• Family testing would now be recommended for close relatives of 70% of these study participants because their genetic test results would change their cancer risk management.

One limitation of the study is that the author-defined clinical utility will change as more research is conducted on genes that are associated with moderate cancer risk. As more information about different gene mutations comes to light, established national guidelines can be created to better care for patients carrying those mutations. For example, the American Society of Clinical Oncology (ASCO) has recently issued a new policy statement for oncologists on how they should use multigene risk panels. Dr. Noralane Lindor, an author on the newly issued guidelines has said,  "There are some genes on these panels that we know almost nothing about." But, these guidelines have more information than previous guidelines and health care providers and researchers will have even more information for future guidelines.  ASCO recommendations include assuring multigene panel tests are ordered by a provider with expertise in cancer risk assessment.  FORCE supports the position that anyone considering genetic testing speak with a genetics expert before and after testing.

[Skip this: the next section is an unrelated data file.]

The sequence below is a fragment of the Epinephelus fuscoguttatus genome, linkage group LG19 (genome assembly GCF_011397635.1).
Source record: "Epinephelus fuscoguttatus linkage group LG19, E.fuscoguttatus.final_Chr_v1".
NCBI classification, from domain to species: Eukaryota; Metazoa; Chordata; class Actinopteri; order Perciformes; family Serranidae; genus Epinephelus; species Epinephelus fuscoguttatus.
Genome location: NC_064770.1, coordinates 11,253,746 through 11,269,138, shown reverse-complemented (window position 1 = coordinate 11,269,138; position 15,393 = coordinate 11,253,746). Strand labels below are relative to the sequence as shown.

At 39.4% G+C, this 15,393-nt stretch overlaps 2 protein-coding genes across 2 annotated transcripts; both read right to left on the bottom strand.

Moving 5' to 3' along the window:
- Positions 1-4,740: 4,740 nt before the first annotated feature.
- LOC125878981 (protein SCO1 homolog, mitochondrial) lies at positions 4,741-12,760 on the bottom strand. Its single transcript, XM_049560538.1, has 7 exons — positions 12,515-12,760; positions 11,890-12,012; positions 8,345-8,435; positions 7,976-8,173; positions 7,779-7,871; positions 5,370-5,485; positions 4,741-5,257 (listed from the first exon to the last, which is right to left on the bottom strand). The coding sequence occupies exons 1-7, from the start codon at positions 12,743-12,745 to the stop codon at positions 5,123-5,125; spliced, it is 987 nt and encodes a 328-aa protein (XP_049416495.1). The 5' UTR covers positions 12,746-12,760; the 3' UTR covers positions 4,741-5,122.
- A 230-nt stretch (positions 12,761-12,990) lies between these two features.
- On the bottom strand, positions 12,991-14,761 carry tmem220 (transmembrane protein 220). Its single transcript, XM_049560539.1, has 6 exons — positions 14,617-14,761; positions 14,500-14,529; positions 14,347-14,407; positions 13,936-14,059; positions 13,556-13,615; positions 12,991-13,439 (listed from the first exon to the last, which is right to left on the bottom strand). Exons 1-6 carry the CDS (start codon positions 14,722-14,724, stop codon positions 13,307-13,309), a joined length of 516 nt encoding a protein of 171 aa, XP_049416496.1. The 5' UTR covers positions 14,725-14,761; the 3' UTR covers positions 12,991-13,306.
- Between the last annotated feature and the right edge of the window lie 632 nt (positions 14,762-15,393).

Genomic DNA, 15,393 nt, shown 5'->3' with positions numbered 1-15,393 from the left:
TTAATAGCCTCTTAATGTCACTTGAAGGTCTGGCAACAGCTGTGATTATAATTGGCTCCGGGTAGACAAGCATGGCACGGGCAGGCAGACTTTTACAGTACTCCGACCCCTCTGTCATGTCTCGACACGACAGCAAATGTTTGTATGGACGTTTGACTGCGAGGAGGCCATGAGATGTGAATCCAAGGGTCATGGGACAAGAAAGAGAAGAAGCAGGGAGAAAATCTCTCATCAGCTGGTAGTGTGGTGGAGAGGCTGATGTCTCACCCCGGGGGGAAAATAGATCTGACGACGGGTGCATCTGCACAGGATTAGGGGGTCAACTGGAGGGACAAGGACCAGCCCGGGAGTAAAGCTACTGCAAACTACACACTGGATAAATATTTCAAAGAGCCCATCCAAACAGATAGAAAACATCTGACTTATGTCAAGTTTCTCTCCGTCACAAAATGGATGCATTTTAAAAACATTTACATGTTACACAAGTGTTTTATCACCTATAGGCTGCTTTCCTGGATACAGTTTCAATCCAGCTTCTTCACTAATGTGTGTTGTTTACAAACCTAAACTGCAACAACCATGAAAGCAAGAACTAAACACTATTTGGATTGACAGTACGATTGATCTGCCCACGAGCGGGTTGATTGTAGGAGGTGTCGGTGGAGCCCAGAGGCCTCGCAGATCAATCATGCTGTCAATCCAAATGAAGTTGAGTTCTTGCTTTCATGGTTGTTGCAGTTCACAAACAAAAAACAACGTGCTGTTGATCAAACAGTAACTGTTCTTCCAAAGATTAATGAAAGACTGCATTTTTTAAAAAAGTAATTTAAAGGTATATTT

Multigene panel testing for HBOC risk assessment identifies patients with mutations that will change health care provider recommendations for their medical care. This is relevant to people who test negative for a BRCA1/2 mutation but discover they carry other mutations that put them at increased cancer risk. In some cases, mutations are found in genes associated with known hereditary cancer syndromes, such as Lynch syndrome, that have well-defined national guidelines outlining care. In other cases, mutations in some genes included in panel tests do not yet have established guidelines, but as more people with these mutations are identified, we will have additional opportunities to study outcomes.  This information can aid in developing guidelines for people with those mutations. 


Desmond A, Kurian AW, Gabree M, et al. “Clinical Actionability of Multigene Panel Testing for Hereditary Breast and Ovarian Cancer Risk Assessment.” JAMA Oncology, Published first online on August 13, 2015. 

Steenhuysen J. “New Guidelines for cancer doctors aim to make sense of gene tests.” Reuters, August 31, 2015.

Robson, ME, Bradbury, AR, Arun, B, et al. “American Society of Clinical Oncology Policy Statement Update:  Genetic and Genomic Testing for Cancer Susceptibility.” Journal of Clinical Oncology, published first online August 31, 2015.  

posted 9/22/15